Paul Lerner Scholar's Symposium
Letters, Clinical Summaries,
Evaluations that Don't Suck
Vance Sherwood, PhD
Saturday, May 11, 2019
University of Tennessee Medical Center
Morrison Education and Conference Center
1924 Alcoa Highway
Knoxville, TN 37920
All of us will be asked many times over the course of a career to write letters about our patients, prepare clinical summaries, or carry out formal evaluations. These are not easy tasks, however, and it is uncommon to find an effective letter or a useful evaluation. Common mistakes include reports that are far too long, the use of stilted and pseudo-technical language, and communications that seem more intent on not saying anything controversial than on giving a good picture. This program aims at understanding clinical communications as forms of rhetoric and persuasion. Using actual reports and letters to illustrate points, the program will address such issues as the use of humor, a passion for the declarative sentence, and a tightly focused argument in order to make the point that everything a clinician writes should be hard hitting and clear, above all else.
9:00am Registration and Continental Breakfast
9:20am Introduction of 2019-2020 APS Board
9:30am Lerner Symposium Presentation: Vance Sherwood, Part One
10:45am Lerner Symposium Presentation: Vance Sherwood, Part Two
11:45am Complete program evaluations and adjourn.
After attending this program in full, participants will be able to:
1. Describe the philosophical roots of all clinical statements in the long debate over how any individual can know the mind of another.
2. Describe the fundamentals of persuasion, including a well defined question to be answered, some communication of the writer's competence, and clarity.
3. Describe at least three basic principles of writing effectively, including use of the first person, avoiding circumlocutions, and writing to the audience.
Vance Sherwood, PhD, is a clinical psychologist in private practice in Knoxville, Tennessee. Over the course of his career, he has directed a nationally known residential program, spoken at conferences from Norfolk to San Diego, authored or co-authored three books, and written numerous articles in professional journals on topics ranging from borderline personality to the follies of evidence-based treatment. His work has been used in training programs in this country and the United Kingdom and in study groups as far away as Sydney. He has also written on fly fishing.
This program is ONLY open to all active APS members (Professional, Scholar, ECP, and Graduate Student). The material will be appropriate for clinicians with intermediate levels of experience and knowledge.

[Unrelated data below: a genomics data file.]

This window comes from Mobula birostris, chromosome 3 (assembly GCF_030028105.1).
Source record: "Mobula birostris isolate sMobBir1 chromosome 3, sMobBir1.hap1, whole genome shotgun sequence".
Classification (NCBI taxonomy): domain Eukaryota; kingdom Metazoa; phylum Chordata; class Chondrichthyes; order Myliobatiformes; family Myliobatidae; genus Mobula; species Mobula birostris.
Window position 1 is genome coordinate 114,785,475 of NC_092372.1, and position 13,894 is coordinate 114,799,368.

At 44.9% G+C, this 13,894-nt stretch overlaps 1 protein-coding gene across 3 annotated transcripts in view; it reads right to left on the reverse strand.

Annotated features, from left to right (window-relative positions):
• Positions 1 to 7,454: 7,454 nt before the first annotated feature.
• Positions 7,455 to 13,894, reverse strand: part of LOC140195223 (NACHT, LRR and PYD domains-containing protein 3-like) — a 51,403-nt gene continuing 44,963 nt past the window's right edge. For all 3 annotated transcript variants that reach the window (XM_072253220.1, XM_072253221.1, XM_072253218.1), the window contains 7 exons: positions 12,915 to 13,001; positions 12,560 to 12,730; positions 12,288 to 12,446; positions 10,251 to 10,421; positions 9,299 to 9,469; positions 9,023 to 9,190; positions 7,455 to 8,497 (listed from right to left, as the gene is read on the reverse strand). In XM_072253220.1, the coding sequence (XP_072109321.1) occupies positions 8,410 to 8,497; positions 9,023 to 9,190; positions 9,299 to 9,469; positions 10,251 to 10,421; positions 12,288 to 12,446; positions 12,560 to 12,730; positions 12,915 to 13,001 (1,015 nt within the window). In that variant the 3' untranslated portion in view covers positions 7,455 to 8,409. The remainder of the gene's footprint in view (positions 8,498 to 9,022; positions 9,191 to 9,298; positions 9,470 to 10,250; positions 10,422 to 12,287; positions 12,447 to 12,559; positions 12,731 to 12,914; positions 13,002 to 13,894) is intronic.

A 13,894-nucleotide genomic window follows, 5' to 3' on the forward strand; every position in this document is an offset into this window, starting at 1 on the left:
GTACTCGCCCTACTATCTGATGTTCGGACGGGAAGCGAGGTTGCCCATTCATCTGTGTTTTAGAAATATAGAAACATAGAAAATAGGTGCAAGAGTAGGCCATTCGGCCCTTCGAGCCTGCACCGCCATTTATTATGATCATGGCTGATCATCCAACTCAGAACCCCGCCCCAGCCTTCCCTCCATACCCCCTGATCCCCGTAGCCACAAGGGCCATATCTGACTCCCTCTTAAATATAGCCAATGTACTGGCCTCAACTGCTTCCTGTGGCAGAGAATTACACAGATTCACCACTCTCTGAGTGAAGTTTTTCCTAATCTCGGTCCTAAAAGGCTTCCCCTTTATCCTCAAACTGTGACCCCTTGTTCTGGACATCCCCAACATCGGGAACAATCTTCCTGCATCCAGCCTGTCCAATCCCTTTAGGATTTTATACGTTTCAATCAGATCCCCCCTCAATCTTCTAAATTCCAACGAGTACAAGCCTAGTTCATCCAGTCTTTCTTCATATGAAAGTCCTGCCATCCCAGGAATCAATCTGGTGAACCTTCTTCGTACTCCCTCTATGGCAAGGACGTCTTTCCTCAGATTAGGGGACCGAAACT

Registration Fees and Policies:
Members are asked to register online in order to help us plan the event (and especially the breakfast!), but there is no charge for this event.
Online registration will close on May 6, 2019.
Facility is accessible to persons who are physically challenged. If participants have special needs, we will attempt to accommodate them. Please address requests, questions, concerns and any complaints to Joyce Cartor, PhD.
American Psychological Association Approval Statement:
Division 39 is approved by the American Psychological Association to sponsor continuing education for psychologists. Division 39 maintains responsibility for this program and its content.
This program, when attended in its entirety, is available for 2.0 continuing education credits. With full attendance and completion of a program Evaluation and Learning Assessment, a certificate will be issued. Psychologists will have their participation registered through Division 39.
APS and Division 39 are committed to conducting all activities in conformity with the American Psychological Association’s Ethical Principles for Psychologists. APS and Division 39 are also committed to accessibility and non-discrimination in continuing education activities. Participants are asked to be aware of the need for privacy and confidentiality throughout the program. If program content becomes stressful, participants are encouraged to process these feelings during discussion periods.
Selected References and Recommended Reading:
Bram, A. (2004). Psychological Testing the Matters: Creating a Road Map for Effective Treatment. Washington, DC: APA Books.
Davis, K., & Panksepp, J. (2018).The Emotional Foundations of Personality: A Neurobiological and Evolutionary Approach. New York, NY: W.W. Norton.
Hopwood, C., Mulay, A., Waugh, M. (2019). The DSM-5 Alternative Model for Personality Disorders: Integrating Multiple Paradigms of Personality Assessment. New York, NY: Routledge.
Panskepp, J. (2004). Affective neuroscience: The foundations of human and animal emotions. New York, NY: Columbia University Press.
Pruyser, P. (1979). The psychological examination: A guide for clinicians. New York, NY: International Universities Press.
Schachtel, E. (1966). Experiential foundations for Rorschach's test . New York, NY: Basic Books.
Please address requests, questions, concerns and any complaints to APS President Joyce Cartor, PhD.
There is no commercial support for this program nor are there any relationships between Division 39, APS, presenter, program content, research, grants or other funding sources that could reasonably be construed as conflicts of interest. During the program, the validity/utility of the content and risks/limitations of the approaches discussed will be addressed.